LGBTQ: What's in a Name?

Most people know about gay rights, and most people have heard or used the term LGBTQ, but many don't fully get what it means to be something other than gay or lesbian. Each of the letters of LGBTQ have a distinct meaning and group of people it represents. So to get to the bottom of it all, DS caught up with a young bisexual woman who has been through it all herself. Read on to get the facts on what it means to be bi...

Squished in Between

I wouldn’t have dared bring another girl to my high-school prom. I went to a small prep school in Cambridge, Massachusetts—a liberal school in an ultra-liberal town. People were, for the most part, comfortable with the “gay community.”

They were not, however, as comfortable with the “LGBTQ community”. I never completely understood this distinction in their eyes, and I still don’t. Maybe it’s because it is difficult to pronounce; it doesn’t exactly roll off the tongue. Maybe it’s because people don’t know what the letters stand for and are embarrassed to misuse it. Maybe some people aren't sure what it means to be bisexual, to be transgendered, to be questioning. Maybe some people just don't care.

Well, I do. That letter squished in the middle matters to me. The uppercase “B” matters to me. I am a bisexual female. That's right, I am attracted to both men and women, smack dab in between “straight” and “gay” and proud of it.

Growing Up Bi

It hasn't defined me, but it is an important part of me. In high school no one knew me as Caroline: the bisexual. They knew me as Caroline: the artist, the vegetarian, the redhead. No one classified me by my sexuality because it was assumed that I was straight. My peers said I didn’t exude any of the “gay qualities” and people thought I was “normal.” Because I had only had boyfriends in school when I was younger and because I had never had an official “coming out” everyone brushed off the label. They assumed I was joking or lying or going through a “phase.”

My school had a “Gay-Straight Alliance" group, but I wasn't a part of it. At first, I didn't think much of the name or that it didn't include "bisexual". It wasn’t until I realized that those were the only two sexual orientation groups represented in the club that I started to consider it. None of the bisexuals I knew were part of it. In fact, the group consisted almost exclusively of gay boys and straight girls. I started to think that the name may be turning some people away so I suggested to the president of the club that they change the name to LGBTQ. The response was not positive, but was basically: “It’s too confusing,” “It’s too many letters,” “Who cares?”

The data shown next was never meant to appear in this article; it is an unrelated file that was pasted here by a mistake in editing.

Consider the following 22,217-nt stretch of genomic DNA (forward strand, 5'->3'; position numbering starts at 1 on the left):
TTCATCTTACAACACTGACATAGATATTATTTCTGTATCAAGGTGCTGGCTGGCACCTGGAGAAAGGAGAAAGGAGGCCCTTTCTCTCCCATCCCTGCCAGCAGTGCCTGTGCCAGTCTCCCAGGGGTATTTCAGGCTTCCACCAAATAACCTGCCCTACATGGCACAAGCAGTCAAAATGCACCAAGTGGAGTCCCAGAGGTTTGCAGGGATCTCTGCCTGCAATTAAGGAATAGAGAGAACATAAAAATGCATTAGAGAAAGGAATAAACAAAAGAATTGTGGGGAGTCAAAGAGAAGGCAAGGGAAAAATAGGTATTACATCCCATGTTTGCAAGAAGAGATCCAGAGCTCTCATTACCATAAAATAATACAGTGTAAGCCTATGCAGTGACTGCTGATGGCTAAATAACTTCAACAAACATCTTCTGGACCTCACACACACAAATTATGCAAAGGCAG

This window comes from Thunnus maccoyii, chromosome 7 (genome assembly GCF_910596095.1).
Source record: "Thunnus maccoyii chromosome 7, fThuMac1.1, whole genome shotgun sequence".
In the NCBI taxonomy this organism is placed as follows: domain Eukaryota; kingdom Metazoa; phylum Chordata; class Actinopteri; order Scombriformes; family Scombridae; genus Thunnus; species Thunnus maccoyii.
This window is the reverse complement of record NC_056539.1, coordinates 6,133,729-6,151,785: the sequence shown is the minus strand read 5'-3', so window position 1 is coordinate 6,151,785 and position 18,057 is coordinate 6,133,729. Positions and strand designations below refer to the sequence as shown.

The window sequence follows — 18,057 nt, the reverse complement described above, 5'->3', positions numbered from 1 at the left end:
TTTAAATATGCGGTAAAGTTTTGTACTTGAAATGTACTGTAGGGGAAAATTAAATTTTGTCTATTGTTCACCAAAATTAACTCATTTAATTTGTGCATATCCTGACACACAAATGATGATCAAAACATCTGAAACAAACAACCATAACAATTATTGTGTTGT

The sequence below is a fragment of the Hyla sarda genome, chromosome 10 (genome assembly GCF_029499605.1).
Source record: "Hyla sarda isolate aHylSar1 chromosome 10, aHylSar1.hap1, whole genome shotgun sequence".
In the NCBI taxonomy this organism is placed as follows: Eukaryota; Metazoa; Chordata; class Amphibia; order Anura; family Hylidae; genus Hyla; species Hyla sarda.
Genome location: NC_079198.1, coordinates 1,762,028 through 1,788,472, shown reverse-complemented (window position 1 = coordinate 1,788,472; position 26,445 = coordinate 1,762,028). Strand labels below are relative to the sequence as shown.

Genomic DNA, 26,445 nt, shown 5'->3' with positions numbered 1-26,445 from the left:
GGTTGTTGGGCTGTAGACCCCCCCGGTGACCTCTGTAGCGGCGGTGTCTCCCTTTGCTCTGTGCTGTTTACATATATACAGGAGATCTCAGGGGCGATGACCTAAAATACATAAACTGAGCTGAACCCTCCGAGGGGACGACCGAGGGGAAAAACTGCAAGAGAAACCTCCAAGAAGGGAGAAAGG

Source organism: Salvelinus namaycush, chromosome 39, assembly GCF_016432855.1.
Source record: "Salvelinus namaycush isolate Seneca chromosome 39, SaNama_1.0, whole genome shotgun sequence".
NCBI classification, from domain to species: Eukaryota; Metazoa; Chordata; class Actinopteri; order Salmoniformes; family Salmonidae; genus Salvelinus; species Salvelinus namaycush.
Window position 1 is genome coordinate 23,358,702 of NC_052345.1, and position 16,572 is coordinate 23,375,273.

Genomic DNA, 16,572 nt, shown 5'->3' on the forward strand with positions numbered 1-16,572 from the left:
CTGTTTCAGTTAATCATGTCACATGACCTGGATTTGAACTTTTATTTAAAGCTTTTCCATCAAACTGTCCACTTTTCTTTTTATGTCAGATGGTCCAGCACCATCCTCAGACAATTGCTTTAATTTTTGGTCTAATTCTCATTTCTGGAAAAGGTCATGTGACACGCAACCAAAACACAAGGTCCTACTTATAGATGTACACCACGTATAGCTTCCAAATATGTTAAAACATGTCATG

Get It Straight: The Facts Behind LGBTQ

Well, let me clarify and break down the LGBTQ, in the hopes of getting some people to care. Each of those capitalized letters represents an underrepresented group: Lesbian, Gay, Bisexual, Transgender, Queer/Questioning. My generation was the first to grow up with the acronym. However, because it did not become widely accepted until the 90s, it is still not used as often as “gay”. The entire LGBTQ movement is still young and before the sexual revolution of the 1960s, there was no common non-derogatory vocabulary for non-heterosexuality.

There is a long history of language before LGBTQ came about. The first term used was “homosexual” but was thought to carry negative connotations and was replaced with the term “gay.” As lesbians began to forge their own identity in correlation with the feminist movement, the term expanded to “gay and lesbian”. Soon after this room was made, bisexual and transgender people began asking for recognition as legitimate categories in the larger community as well.

Sadly, some sub-categories of LGBTQ like bisexual and transgender groups have had trouble being recognized within the community. Bisexuals were, and in some cases still are either being pushed away from the “gay community” or are doing the pushing themselves.

The common stereotypes about bisexuals are that they are “confused.” Many consider them to be gay men or lesbian women who are afraid to “come out” and be honest about their identity.

Yet the fact that the term LGBTQ exists and is used to any extent shows how far the movement has come. There is criticism of the term from both members of the community and people outside.

Signs of Inclusion

To me, the term is a positive symbol of inclusion and, over time, it has become a way to bring otherwise marginalized individuals into the general community. The “Boston Alliance of Gay, Lesbian, Bisexual & Transgender Youth”—also known as “BAGLY” (because it sounds pretty) is where I found my niche in the gay community. They hold proms and Halloween dances and discos for members of every community—including straight people. Over the years, BAGLY events have become some of the biggest and best events in Boston.

I brought a boy to my first BAGLY prom and a girl to my second. That's just me.